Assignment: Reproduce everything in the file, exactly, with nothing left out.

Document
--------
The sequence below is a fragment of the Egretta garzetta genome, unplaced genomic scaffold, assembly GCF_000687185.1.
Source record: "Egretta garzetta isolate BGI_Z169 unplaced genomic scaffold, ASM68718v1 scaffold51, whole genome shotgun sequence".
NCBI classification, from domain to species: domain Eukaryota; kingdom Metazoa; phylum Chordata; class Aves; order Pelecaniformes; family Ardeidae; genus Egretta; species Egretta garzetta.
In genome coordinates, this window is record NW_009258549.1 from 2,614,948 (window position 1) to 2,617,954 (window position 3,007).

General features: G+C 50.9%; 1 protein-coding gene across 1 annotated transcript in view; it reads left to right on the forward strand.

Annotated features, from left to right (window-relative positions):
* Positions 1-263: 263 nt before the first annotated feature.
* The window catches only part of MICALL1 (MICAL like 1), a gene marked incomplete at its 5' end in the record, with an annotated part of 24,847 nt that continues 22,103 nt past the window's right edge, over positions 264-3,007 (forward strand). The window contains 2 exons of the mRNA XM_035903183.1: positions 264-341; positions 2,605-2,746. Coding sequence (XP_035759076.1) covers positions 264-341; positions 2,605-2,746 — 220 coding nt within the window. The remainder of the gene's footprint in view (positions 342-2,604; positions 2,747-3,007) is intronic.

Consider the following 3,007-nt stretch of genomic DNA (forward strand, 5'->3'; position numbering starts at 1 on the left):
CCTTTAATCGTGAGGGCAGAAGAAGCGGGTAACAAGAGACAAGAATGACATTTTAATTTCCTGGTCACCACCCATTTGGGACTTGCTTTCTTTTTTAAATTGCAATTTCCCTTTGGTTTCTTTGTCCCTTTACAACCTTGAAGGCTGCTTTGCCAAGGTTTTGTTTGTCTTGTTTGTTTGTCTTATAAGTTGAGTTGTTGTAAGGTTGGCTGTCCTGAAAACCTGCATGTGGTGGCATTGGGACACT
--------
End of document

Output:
The sequence below is a fragment of the Egretta garzetta genome, unplaced genomic scaffold, assembly GCF_000687185.1.
Source record: "Egretta garzetta isolate BGI_Z169 unplaced genomic scaffold, ASM68718v1 scaffold51, whole genome shotgun sequence".
NCBI classification, from domain to species: domain Eukaryota; kingdom Metazoa; phylum Chordata; class Aves; order Pelecaniformes; family Ardeidae; genus Egretta; species Egretta garzetta.
In genome coordinates, this window is record NW_009258549.1 from 2,614,948 (window position 1) to 2,617,954 (window position 3,007).

General features: G+C 50.9%; 1 protein-coding gene across 1 annotated transcript in view; it reads left to right on the forward strand.

Annotated features, from left to right (window-relative positions):
* Positions 1-263: 263 nt before the first annotated feature.
* The window catches only part of MICALL1 (MICAL like 1), a gene marked incomplete at its 5' end in the record, with an annotated part of 24,847 nt that continues 22,103 nt past the window's right edge, over positions 264-3,007 (forward strand). The window contains 2 exons of the mRNA XM_035903183.1: positions 264-341; positions 2,605-2,746. Coding sequence (XP_035759076.1) covers positions 264-341; positions 2,605-2,746 — 220 coding nt within the window. The remainder of the gene's footprint in view (positions 342-2,604; positions 2,747-3,007) is intronic.

Consider the following 3,007-nt stretch of genomic DNA (forward strand, 5'->3'; position numbering starts at 1 on the left):
CCTTTAATCGTGAGGGCAGAAGAAGCGGGTAACAAGAGACAAGAATGACATTTTAATTTCCTGGTCACCACCCATTTGGGACTTGCTTTCTTTTTTAAATTGCAATTTCCCTTTGGTTTCTTTGTCCCTTTACAACCTTGAAGGCTGCTTTGCCAAGGTTTTGTTTGTCTTGTTTGTTTGTCTTATAAGTTGAGTTGTTGTAAGGTTGGCTGTCCTGAAAACCTGCATGTGGTGGCATTGGGACACT